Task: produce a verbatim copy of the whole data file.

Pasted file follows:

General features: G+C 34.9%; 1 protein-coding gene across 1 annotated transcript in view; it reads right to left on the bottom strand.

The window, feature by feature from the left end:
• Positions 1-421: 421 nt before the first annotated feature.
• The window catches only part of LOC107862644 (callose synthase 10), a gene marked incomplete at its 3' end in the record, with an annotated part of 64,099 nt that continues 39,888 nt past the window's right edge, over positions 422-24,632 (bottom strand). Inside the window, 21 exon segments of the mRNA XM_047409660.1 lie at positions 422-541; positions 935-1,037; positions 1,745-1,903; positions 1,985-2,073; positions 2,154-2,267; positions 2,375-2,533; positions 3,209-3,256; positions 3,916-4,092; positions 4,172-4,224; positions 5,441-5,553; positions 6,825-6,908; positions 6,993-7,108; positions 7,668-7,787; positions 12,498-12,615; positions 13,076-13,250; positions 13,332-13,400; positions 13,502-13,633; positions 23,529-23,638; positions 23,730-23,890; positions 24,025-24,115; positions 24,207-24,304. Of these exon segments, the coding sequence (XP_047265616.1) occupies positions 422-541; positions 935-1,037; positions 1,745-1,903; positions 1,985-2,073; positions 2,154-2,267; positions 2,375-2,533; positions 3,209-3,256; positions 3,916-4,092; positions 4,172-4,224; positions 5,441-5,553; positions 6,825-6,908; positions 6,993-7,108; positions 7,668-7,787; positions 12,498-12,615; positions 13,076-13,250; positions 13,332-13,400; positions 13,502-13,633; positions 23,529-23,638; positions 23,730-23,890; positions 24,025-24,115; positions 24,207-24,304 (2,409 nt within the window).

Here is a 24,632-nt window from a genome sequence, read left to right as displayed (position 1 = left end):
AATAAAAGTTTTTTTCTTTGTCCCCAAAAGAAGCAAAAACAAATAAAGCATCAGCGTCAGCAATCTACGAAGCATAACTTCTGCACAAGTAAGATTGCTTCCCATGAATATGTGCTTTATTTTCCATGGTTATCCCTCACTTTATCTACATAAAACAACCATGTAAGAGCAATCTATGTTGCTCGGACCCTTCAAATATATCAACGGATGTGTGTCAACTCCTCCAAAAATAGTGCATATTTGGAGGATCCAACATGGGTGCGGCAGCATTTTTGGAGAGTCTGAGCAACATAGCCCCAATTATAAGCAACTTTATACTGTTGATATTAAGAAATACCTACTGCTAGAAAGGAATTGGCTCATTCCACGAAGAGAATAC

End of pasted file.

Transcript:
General features: G+C 34.9%; 1 protein-coding gene across 1 annotated transcript in view; it reads right to left on the bottom strand.

The window, feature by feature from the left end:
• Positions 1-421: 421 nt before the first annotated feature.
• The window catches only part of LOC107862644 (callose synthase 10), a gene marked incomplete at its 3' end in the record, with an annotated part of 64,099 nt that continues 39,888 nt past the window's right edge, over positions 422-24,632 (bottom strand). Inside the window, 21 exon segments of the mRNA XM_047409660.1 lie at positions 422-541; positions 935-1,037; positions 1,745-1,903; positions 1,985-2,073; positions 2,154-2,267; positions 2,375-2,533; positions 3,209-3,256; positions 3,916-4,092; positions 4,172-4,224; positions 5,441-5,553; positions 6,825-6,908; positions 6,993-7,108; positions 7,668-7,787; positions 12,498-12,615; positions 13,076-13,250; positions 13,332-13,400; positions 13,502-13,633; positions 23,529-23,638; positions 23,730-23,890; positions 24,025-24,115; positions 24,207-24,304. Of these exon segments, the coding sequence (XP_047265616.1) occupies positions 422-541; positions 935-1,037; positions 1,745-1,903; positions 1,985-2,073; positions 2,154-2,267; positions 2,375-2,533; positions 3,209-3,256; positions 3,916-4,092; positions 4,172-4,224; positions 5,441-5,553; positions 6,825-6,908; positions 6,993-7,108; positions 7,668-7,787; positions 12,498-12,615; positions 13,076-13,250; positions 13,332-13,400; positions 13,502-13,633; positions 23,529-23,638; positions 23,730-23,890; positions 24,025-24,115; positions 24,207-24,304 (2,409 nt within the window).

Here is a 24,632-nt window from a genome sequence, read left to right as displayed (position 1 = left end):
AATAAAAGTTTTTTTCTTTGTCCCCAAAAGAAGCAAAAACAAATAAAGCATCAGCGTCAGCAATCTACGAAGCATAACTTCTGCACAAGTAAGATTGCTTCCCATGAATATGTGCTTTATTTTCCATGGTTATCCCTCACTTTATCTACATAAAACAACCATGTAAGAGCAATCTATGTTGCTCGGACCCTTCAAATATATCAACGGATGTGTGTCAACTCCTCCAAAAATAGTGCATATTTGGAGGATCCAACATGGGTGCGGCAGCATTTTTGGAGAGTCTGAGCAACATAGCCCCAATTATAAGCAACTTTATACTGTTGATATTAAGAAATACCTACTGCTAGAAAGGAATTGGCTCATTCCACGAAGAGAATAC